A few weeks ago, Allison Hesse received an unusual request from a nurse on the oncology unit she manages at Mayo Clinic's Rochester campus Rochester campus. The nurse told Hesse about one of her patients, an avid bird watcher. Like many birders, this patient kept a life list of the birds she'd seen. Not yet on that list: a peregrine falcon. The patient was fascinated by Mayo Clinic's Peregrine Falcon Program, the nurse told Hesse, and had been closely watching a feed of Mayo's falcon cam during her month-long hospital stay. Would it be possible, the nurse wondered, to arrange for the patient to see a falcon in person? Hesse said she'd see what she could do.
She began by sending an email to Tom Behrens, the longtime manager of Mayo's falcon program, to explain the situation. Behrens responded quickly and told Hesse the request came at the perfect time. A representative from the Midwest Peregrine Society was planning a trip to Rochester, and Behrens said he'd ask if she could bring a falcon along to meet the patient. She agreed, and the plan for a visit took flight.
"The patient couldn't believe it when we told her," Hesse says. "She was so excited. She got a new fancy headscarf for the meeting." And though she hadn't walked much in weeks, on the day of the visit the patient refused the wheelchair Hesse offered to transport her to the falcon. "She insisted on walking," Hesse says. "And she stood for the entire visit, which lasted probably 20 minutes." The patient and her daughter (also a birder) took pictures and got to watch the falcon, named Penny for the copper-colored feathers on her chest, have a snack. They were also given a small, plush falcon toy to help them remember the visit.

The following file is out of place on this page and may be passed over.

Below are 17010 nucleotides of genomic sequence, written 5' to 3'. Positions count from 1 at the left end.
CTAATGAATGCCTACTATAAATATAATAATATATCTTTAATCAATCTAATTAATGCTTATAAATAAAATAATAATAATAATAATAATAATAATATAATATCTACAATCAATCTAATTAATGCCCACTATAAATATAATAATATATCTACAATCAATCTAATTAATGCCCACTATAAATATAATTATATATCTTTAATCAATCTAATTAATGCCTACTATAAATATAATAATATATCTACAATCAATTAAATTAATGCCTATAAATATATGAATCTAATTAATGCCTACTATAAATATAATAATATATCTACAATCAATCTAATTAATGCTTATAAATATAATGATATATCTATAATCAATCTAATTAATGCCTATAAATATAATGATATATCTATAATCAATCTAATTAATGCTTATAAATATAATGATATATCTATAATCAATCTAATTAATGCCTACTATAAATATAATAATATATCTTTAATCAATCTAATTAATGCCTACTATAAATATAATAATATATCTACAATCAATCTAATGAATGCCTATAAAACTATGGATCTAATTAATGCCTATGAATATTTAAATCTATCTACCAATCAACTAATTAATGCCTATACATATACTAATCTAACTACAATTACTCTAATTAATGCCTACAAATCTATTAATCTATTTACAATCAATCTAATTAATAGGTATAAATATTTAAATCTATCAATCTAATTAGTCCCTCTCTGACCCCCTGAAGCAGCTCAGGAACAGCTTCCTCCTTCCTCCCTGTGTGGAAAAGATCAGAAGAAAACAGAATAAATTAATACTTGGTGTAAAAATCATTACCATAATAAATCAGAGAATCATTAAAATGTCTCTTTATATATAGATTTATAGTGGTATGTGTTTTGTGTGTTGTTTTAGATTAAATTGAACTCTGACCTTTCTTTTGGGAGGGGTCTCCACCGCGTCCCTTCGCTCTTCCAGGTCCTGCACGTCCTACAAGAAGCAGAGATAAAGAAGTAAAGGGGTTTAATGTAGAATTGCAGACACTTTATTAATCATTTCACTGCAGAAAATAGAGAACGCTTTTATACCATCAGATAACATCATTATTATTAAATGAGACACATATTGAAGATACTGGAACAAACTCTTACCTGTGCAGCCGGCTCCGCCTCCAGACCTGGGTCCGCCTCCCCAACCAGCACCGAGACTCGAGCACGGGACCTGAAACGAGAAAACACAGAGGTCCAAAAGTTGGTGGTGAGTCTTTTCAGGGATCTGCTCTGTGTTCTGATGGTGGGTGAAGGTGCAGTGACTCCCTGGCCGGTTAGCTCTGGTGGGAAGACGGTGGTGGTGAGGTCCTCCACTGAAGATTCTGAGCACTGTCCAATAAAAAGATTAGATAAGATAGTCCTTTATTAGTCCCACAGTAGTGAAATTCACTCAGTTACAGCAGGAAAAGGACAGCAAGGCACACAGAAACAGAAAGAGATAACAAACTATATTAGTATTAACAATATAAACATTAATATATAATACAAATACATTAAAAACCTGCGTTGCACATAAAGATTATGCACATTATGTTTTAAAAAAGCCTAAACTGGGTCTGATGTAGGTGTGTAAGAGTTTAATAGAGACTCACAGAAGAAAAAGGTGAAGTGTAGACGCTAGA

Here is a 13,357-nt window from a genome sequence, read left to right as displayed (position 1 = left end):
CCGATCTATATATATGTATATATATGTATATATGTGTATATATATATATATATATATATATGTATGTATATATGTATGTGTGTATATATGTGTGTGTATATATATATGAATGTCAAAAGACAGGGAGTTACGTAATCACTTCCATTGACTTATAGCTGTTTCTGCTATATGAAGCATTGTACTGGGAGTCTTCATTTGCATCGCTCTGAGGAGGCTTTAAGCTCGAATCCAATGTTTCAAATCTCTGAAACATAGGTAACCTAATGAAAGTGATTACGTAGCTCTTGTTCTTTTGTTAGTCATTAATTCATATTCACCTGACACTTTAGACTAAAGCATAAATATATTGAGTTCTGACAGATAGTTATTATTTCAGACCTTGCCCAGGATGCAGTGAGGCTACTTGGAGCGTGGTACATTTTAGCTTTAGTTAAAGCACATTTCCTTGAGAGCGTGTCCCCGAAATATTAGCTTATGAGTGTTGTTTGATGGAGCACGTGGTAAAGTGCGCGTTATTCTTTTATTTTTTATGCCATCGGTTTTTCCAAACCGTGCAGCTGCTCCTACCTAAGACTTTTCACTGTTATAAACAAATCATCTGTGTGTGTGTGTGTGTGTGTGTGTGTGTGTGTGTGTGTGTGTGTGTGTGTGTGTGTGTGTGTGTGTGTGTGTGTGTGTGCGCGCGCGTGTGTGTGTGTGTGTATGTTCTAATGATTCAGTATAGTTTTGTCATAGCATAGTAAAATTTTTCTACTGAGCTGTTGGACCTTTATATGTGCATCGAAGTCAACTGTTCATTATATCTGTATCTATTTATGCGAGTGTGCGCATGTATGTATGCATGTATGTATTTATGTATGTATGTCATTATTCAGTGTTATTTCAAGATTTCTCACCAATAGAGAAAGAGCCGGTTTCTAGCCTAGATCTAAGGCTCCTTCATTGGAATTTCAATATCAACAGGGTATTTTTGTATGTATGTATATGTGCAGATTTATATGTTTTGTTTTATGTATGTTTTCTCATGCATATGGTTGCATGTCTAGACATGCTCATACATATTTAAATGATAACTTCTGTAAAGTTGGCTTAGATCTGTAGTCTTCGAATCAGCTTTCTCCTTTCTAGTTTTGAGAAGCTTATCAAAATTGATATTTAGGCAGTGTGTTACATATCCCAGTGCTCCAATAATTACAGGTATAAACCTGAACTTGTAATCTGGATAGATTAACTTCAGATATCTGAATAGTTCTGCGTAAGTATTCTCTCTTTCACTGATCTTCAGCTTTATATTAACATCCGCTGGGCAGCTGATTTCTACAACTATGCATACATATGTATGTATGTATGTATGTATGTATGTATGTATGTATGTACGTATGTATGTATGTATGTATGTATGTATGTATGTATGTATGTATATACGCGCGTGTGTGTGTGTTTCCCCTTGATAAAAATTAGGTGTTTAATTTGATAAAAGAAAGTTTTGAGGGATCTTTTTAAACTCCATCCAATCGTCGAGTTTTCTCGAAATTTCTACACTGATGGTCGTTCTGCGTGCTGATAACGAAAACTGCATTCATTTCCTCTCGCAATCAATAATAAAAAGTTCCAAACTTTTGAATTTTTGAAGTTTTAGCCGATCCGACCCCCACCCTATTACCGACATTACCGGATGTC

The meeting with Penny was "a great motivation and distraction" for the patient, Hesse tells us. And sometimes, that's the best kind of medicine she and her colleagues can offer. "We listen to our patients' stories so we can learn their hopes and dreams, and individualize their care," Hesse says. Sometimes, that means arranging a visit with a falcon. Other times, its coordinating anniversary dinners or birthday celebrations, or tracking down photos of a patient's favorite vacation destination. Those are all things Hesse and her staff have done for their patients, gestures she says are "small things done with great love."
But those small gestures have a big purpose. "We try to find ways to remind people that there is more to life than their hospital room," Hesse says, "and that we want them to get well and get back to their hopes and dreams."
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